The Politico lead this morning with a piece on how incoming freshman Republicans were “vow[ing] not to repeat 1994.” But the funny thing is that for anyone who remembers 1994, the quotes from the newly elected folks sounds pretty much exactly like the crew from 1994. The message they’ve absorbed is 1) don’t request earmarks, 2) don’t get indicted and 3) don’t get caught having an affair. What they are pledging to do is not go native, not compromise and push for big changes fast.Chuck Fleischmann (R-TN) says that in comparison to 1994: “We can’t fail again. Our class is larger, and I think our class is more committed.”
Allen West (R-FL) says: “”I think the difference for the class of 2010 is that we’re not going to get 10 years. We have got to turn this thing around in two years or at least start showing the indicators that we’re going on the right track. I think the first 90 to 120 days are going to be very important, and it’s going to set the tone. The American people are not patient right now.”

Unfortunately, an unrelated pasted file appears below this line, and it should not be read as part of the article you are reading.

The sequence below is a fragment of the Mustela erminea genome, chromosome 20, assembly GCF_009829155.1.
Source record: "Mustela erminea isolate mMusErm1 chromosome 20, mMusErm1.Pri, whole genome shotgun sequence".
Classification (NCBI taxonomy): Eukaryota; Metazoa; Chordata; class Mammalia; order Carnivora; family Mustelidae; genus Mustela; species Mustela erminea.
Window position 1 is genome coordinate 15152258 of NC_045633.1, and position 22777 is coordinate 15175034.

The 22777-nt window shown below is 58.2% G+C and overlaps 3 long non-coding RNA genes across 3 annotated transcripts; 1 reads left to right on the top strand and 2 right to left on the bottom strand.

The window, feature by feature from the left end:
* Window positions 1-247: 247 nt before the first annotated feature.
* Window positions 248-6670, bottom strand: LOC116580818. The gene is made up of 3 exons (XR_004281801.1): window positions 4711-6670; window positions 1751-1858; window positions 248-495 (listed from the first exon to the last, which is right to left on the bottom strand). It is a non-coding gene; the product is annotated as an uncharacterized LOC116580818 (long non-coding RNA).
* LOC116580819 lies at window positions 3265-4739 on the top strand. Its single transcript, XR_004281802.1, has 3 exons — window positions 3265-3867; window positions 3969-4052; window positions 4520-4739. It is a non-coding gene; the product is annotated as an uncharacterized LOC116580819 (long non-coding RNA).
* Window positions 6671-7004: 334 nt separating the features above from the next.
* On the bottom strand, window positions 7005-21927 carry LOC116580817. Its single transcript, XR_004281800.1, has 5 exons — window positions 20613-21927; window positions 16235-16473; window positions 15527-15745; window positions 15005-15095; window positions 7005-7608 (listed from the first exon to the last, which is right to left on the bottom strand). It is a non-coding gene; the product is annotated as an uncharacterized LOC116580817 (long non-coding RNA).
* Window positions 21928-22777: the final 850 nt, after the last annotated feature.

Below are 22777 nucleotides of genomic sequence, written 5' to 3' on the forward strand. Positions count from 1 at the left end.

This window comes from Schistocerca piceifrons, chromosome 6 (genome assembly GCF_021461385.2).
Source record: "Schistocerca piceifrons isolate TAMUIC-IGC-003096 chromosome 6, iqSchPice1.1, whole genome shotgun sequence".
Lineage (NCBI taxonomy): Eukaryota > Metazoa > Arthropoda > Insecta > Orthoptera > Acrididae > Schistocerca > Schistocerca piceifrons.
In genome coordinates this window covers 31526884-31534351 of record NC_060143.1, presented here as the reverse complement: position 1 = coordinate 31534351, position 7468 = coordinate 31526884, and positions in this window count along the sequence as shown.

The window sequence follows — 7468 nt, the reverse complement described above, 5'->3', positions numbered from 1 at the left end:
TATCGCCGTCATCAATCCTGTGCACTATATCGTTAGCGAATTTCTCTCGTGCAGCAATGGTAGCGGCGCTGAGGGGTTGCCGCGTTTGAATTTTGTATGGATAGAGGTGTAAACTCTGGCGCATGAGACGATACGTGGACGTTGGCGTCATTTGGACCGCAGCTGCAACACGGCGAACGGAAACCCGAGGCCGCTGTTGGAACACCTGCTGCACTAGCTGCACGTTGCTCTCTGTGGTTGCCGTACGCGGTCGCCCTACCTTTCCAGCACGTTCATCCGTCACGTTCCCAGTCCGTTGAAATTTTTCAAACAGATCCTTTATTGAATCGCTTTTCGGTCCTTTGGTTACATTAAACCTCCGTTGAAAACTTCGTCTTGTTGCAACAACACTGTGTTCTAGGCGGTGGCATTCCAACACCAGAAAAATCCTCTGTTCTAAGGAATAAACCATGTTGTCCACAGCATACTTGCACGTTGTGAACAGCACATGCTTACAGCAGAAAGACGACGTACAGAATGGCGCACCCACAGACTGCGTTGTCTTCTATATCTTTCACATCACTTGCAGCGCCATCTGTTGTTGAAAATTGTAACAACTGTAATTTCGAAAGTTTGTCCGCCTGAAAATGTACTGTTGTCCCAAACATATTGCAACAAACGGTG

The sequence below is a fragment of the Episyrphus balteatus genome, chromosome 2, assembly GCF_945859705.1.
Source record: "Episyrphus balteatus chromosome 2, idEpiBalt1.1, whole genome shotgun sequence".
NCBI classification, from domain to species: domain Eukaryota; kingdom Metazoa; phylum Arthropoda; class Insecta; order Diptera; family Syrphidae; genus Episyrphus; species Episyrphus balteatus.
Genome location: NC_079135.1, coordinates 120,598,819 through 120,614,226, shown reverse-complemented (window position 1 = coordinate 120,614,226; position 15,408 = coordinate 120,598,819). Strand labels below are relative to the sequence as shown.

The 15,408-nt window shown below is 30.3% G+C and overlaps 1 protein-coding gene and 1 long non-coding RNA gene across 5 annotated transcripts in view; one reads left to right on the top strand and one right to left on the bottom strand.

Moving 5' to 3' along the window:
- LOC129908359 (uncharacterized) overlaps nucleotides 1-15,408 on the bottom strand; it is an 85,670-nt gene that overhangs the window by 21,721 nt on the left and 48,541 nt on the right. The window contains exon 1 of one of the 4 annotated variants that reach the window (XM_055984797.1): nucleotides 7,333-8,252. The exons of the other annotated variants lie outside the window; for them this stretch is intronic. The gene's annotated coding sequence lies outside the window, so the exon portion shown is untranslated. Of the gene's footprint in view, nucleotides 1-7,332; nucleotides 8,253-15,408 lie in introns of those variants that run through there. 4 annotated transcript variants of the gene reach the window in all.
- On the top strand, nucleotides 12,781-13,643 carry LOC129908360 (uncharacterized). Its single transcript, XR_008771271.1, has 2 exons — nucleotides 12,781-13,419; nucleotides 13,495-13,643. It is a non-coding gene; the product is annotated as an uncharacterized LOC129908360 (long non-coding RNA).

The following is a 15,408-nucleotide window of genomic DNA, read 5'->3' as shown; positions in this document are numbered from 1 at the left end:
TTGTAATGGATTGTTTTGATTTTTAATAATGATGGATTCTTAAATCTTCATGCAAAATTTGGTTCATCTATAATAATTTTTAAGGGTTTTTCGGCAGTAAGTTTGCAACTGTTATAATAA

In other words, while John Boehner, both temperamentally and by dint of having lived through the first round of this, seems very attuned to the dangers of running headlong into the White House along the 1995/government shutdown model, something like a third of the members of his caucus seem to see things very differently. Of course, just like the lessons of Vietnam, with respect to 1994, not everyone agrees on what the lesson is. But if the lesson is not to take the results of a midterm election as a mandate to turn the government upside and run headlong into a Democratic president, I’m not sure they’ve learned it.
(ed.note: I can’t say why. And I don’t remember the exact wording. But the piece seems to have been revised significantly from its original form this morning, taking some of the edge off the ‘vow not to repeat’ angle.)